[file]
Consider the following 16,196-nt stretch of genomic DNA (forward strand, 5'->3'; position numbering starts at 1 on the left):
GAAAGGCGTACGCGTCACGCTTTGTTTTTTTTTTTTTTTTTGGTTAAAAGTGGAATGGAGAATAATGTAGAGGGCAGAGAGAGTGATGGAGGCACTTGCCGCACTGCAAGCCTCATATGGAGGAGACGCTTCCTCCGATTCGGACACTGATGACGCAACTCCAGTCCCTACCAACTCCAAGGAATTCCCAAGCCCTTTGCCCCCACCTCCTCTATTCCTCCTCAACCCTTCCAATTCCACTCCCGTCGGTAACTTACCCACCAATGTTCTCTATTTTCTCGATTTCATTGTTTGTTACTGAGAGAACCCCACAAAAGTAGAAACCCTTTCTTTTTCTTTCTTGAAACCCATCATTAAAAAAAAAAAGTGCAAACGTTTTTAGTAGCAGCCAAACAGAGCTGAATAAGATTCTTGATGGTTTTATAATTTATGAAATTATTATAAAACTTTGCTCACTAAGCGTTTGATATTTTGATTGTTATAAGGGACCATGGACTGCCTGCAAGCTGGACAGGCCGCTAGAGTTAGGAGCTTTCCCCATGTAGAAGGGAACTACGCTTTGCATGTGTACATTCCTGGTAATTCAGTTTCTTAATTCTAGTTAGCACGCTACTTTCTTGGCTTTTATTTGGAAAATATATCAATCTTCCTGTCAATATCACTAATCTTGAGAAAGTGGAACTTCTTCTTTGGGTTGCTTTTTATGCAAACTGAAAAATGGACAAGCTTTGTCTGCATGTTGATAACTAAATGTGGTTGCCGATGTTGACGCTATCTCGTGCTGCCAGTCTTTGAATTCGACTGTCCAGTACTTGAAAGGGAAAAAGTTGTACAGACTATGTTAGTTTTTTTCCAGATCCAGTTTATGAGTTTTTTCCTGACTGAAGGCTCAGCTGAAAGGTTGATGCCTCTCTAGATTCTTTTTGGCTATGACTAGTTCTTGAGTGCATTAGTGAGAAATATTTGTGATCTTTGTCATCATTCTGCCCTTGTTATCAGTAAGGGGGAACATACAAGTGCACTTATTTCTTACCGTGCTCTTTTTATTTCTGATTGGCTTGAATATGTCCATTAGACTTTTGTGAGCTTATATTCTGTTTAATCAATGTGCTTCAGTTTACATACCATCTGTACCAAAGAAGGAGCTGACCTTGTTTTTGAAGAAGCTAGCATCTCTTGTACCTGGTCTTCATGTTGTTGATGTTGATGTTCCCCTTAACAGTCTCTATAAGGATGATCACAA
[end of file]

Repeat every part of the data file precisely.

Consider the following 16,196-nt stretch of genomic DNA (forward strand, 5'->3'; position numbering starts at 1 on the left):
GAAAGGCGTACGCGTCACGCTTTGTTTTTTTTTTTTTTTTTGGTTAAAAGTGGAATGGAGAATAATGTAGAGGGCAGAGAGAGTGATGGAGGCACTTGCCGCACTGCAAGCCTCATATGGAGGAGACGCTTCCTCCGATTCGGACACTGATGACGCAACTCCAGTCCCTACCAACTCCAAGGAATTCCCAAGCCCTTTGCCCCCACCTCCTCTATTCCTCCTCAACCCTTCCAATTCCACTCCCGTCGGTAACTTACCCACCAATGTTCTCTATTTTCTCGATTTCATTGTTTGTTACTGAGAGAACCCCACAAAAGTAGAAACCCTTTCTTTTTCTTTCTTGAAACCCATCATTAAAAAAAAAAAGTGCAAACGTTTTTAGTAGCAGCCAAACAGAGCTGAATAAGATTCTTGATGGTTTTATAATTTATGAAATTATTATAAAACTTTGCTCACTAAGCGTTTGATATTTTGATTGTTATAAGGGACCATGGACTGCCTGCAAGCTGGACAGGCCGCTAGAGTTAGGAGCTTTCCCCATGTAGAAGGGAACTACGCTTTGCATGTGTACATTCCTGGTAATTCAGTTTCTTAATTCTAGTTAGCACGCTACTTTCTTGGCTTTTATTTGGAAAATATATCAATCTTCCTGTCAATATCACTAATCTTGAGAAAGTGGAACTTCTTCTTTGGGTTGCTTTTTATGCAAACTGAAAAATGGACAAGCTTTGTCTGCATGTTGATAACTAAATGTGGTTGCCGATGTTGACGCTATCTCGTGCTGCCAGTCTTTGAATTCGACTGTCCAGTACTTGAAAGGGAAAAAGTTGTACAGACTATGTTAGTTTTTTTCCAGATCCAGTTTATGAGTTTTTTCCTGACTGAAGGCTCAGCTGAAAGGTTGATGCCTCTCTAGATTCTTTTTGGCTATGACTAGTTCTTGAGTGCATTAGTGAGAAATATTTGTGATCTTTGTCATCATTCTGCCCTTGTTATCAGTAAGGGGGAACATACAAGTGCACTTATTTCTTACCGTGCTCTTTTTATTTCTGATTGGCTTGAATATGTCCATTAGACTTTTGTGAGCTTATATTCTGTTTAATCAATGTGCTTCAGTTTACATACCATCTGTACCAAAGAAGGAGCTGACCTTGTTTTTGAAGAAGCTAGCATCTCTTGTACCTGGTCTTCATGTTGTTGATGTTGATGTTCCCCTTAACAGTCTCTATAAGGATGATCACAA